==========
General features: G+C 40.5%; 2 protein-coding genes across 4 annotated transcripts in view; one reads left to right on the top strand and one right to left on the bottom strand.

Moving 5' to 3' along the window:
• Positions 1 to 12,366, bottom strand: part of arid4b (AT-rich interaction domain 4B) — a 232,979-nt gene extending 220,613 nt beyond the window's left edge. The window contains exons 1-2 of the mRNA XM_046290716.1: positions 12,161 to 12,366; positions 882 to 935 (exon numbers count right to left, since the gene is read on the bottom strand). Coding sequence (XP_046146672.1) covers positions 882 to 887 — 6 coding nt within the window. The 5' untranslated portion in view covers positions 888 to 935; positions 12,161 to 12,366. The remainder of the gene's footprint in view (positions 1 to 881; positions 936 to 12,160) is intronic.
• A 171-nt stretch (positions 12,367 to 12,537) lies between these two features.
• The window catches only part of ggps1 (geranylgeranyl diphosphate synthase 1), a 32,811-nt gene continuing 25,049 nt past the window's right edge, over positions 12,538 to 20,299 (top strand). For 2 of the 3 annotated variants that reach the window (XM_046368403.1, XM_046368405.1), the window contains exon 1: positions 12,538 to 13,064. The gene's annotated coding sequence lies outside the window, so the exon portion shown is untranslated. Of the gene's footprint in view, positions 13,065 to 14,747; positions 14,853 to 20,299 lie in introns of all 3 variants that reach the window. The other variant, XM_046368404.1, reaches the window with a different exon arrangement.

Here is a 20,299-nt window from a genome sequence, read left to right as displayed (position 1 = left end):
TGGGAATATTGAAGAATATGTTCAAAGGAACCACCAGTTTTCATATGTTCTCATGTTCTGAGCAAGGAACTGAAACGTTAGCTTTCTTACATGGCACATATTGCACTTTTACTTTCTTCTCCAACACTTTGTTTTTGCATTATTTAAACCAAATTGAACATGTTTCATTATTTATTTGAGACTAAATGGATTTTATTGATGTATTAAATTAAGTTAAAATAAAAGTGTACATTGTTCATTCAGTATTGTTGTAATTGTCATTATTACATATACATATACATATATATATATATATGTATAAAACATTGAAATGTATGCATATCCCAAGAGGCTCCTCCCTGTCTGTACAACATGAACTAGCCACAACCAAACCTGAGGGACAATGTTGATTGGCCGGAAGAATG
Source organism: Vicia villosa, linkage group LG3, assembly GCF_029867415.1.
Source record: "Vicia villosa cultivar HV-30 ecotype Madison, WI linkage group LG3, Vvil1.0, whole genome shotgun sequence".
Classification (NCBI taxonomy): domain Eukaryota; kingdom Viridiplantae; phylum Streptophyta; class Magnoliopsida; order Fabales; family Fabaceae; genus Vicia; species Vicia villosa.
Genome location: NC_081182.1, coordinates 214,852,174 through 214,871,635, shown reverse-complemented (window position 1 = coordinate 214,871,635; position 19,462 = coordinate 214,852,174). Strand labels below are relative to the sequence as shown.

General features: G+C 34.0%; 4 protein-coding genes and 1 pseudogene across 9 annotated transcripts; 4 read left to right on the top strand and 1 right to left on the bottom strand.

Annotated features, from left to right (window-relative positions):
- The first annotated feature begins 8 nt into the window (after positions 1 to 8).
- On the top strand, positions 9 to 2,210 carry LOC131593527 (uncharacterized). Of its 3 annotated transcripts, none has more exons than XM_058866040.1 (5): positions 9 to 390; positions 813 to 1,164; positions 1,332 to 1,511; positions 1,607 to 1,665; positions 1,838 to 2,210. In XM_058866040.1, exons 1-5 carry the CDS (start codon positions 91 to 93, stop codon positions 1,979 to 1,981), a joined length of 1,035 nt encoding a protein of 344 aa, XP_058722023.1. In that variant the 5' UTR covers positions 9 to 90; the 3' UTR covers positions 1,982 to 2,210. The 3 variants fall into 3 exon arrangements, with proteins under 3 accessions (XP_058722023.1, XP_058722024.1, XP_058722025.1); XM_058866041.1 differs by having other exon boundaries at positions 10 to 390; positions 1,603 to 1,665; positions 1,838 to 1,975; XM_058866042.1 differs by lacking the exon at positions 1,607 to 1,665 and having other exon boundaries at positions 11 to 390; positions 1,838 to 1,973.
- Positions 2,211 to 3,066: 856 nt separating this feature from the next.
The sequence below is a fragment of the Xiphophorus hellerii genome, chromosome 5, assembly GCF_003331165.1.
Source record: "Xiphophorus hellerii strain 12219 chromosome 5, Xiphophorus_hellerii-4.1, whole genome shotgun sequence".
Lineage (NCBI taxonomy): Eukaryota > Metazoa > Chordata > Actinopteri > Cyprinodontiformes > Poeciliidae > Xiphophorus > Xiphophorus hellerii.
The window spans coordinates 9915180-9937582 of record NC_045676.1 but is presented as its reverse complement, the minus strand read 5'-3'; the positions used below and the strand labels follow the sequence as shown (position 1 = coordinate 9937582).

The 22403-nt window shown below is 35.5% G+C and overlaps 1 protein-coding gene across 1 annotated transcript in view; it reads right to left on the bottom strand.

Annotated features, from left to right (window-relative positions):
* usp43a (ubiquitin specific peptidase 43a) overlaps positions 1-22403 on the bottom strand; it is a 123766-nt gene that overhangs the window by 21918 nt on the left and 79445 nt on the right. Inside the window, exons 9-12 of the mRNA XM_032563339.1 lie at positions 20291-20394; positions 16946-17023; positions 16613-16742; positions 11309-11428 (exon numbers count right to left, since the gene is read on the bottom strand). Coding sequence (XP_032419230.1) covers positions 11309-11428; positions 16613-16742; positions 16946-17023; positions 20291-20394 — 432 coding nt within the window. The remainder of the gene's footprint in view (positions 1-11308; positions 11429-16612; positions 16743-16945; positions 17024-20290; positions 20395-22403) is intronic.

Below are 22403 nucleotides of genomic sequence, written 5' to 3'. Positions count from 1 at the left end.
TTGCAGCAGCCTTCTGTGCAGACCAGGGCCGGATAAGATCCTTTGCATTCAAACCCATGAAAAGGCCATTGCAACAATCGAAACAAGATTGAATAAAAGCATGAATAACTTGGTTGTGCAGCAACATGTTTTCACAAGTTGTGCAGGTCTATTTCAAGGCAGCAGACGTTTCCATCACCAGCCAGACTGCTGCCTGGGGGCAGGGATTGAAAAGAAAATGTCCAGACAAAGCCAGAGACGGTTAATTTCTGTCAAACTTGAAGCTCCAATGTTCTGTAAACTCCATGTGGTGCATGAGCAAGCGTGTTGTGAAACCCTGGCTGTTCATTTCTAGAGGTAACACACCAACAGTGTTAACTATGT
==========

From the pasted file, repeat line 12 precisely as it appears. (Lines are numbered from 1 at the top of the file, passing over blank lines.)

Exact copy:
General features: G+C 34.0%; 4 protein-coding genes and 1 pseudogene across 9 annotated transcripts; 4 read left to right on the top strand and 1 right to left on the bottom strand.